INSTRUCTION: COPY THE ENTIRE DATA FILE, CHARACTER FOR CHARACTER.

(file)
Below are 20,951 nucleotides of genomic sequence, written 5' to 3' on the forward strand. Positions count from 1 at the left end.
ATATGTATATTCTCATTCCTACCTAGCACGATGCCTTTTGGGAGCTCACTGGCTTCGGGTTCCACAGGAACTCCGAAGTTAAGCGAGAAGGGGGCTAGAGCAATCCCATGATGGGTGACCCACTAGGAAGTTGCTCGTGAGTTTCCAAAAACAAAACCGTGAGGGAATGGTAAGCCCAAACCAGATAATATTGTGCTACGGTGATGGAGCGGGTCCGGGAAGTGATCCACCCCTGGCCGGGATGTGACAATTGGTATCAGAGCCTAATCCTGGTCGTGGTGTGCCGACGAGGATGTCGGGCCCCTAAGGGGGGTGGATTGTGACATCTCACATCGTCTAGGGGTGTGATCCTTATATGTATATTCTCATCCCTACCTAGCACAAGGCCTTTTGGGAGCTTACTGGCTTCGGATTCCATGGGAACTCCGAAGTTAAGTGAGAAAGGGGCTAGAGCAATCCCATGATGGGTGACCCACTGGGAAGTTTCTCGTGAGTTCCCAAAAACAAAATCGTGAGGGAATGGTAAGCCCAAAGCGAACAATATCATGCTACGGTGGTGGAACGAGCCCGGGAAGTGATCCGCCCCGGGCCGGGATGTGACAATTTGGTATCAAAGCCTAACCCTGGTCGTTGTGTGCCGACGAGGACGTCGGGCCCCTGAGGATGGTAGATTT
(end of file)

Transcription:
Below are 20,951 nucleotides of genomic sequence, written 5' to 3' on the forward strand. Positions count from 1 at the left end.
ATATGTATATTCTCATTCCTACCTAGCACGATGCCTTTTGGGAGCTCACTGGCTTCGGGTTCCACAGGAACTCCGAAGTTAAGCGAGAAGGGGGCTAGAGCAATCCCATGATGGGTGACCCACTAGGAAGTTGCTCGTGAGTTTCCAAAAACAAAACCGTGAGGGAATGGTAAGCCCAAACCAGATAATATTGTGCTACGGTGATGGAGCGGGTCCGGGAAGTGATCCACCCCTGGCCGGGATGTGACAATTGGTATCAGAGCCTAATCCTGGTCGTGGTGTGCCGACGAGGATGTCGGGCCCCTAAGGGGGGTGGATTGTGACATCTCACATCGTCTAGGGGTGTGATCCTTATATGTATATTCTCATCCCTACCTAGCACAAGGCCTTTTGGGAGCTTACTGGCTTCGGATTCCATGGGAACTCCGAAGTTAAGTGAGAAAGGGGCTAGAGCAATCCCATGATGGGTGACCCACTGGGAAGTTTCTCGTGAGTTCCCAAAAACAAAATCGTGAGGGAATGGTAAGCCCAAAGCGAACAATATCATGCTACGGTGGTGGAACGAGCCCGGGAAGTGATCCGCCCCGGGCCGGGATGTGACAATTTGGTATCAAAGCCTAACCCTGGTCGTTGTGTGCCGACGAGGACGTCGGGCCCCTGAGGATGGTAGATTT